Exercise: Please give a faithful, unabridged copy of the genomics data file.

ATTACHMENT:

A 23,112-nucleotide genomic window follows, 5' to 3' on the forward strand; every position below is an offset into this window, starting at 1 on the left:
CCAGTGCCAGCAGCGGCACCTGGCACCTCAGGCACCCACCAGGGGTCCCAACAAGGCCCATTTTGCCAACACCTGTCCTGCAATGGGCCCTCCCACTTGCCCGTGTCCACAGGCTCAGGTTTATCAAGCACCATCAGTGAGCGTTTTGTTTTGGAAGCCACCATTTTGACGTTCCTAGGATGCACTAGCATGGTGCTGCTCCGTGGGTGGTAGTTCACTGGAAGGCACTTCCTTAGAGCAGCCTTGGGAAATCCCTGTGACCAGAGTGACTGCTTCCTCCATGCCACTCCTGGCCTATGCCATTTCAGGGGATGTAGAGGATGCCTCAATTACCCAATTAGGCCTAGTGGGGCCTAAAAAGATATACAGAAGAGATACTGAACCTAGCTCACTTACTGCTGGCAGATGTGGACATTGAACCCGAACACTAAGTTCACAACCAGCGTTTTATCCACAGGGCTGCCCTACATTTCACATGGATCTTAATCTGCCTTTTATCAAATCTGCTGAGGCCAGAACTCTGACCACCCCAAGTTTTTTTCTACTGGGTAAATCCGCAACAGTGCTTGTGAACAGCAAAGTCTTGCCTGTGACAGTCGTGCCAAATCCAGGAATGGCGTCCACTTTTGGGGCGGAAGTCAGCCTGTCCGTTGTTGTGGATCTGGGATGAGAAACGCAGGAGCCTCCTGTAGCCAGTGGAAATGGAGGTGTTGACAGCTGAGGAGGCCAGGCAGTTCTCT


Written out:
A 23,112-nucleotide genomic window follows, 5' to 3' on the forward strand; every position below is an offset into this window, starting at 1 on the left:
CCAGTGCCAGCAGCGGCACCTGGCACCTCAGGCACCCACCAGGGGTCCCAACAAGGCCCATTTTGCCAACACCTGTCCTGCAATGGGCCCTCCCACTTGCCCGTGTCCACAGGCTCAGGTTTATCAAGCACCATCAGTGAGCGTTTTGTTTTGGAAGCCACCATTTTGACGTTCCTAGGATGCACTAGCATGGTGCTGCTCCGTGGGTGGTAGTTCACTGGAAGGCACTTCCTTAGAGCAGCCTTGGGAAATCCCTGTGACCAGAGTGACTGCTTCCTCCATGCCACTCCTGGCCTATGCCATTTCAGGGGATGTAGAGGATGCCTCAATTACCCAATTAGGCCTAGTGGGGCCTAAAAAGATATACAGAAGAGATACTGAACCTAGCTCACTTACTGCTGGCAGATGTGGACATTGAACCCGAACACTAAGTTCACAACCAGCGTTTTATCCACAGGGCTGCCCTACATTTCACATGGATCTTAATCTGCCTTTTATCAAATCTGCTGAGGCCAGAACTCTGACCACCCCAAGTTTTTTTCTACTGGGTAAATCCGCAACAGTGCTTGTGAACAGCAAAGTCTTGCCTGTGACAGTCGTGCCAAATCCAGGAATGGCGTCCACTTTTGGGGCGGAAGTCAGCCTGTCCGTTGTTGTGGATCTGGGATGAGAAACGCAGGAGCCTCCTGTAGCCAGTGGAAATGGAGGTGTTGACAGCTGAGGAGGCCAGGCAGTTCTCT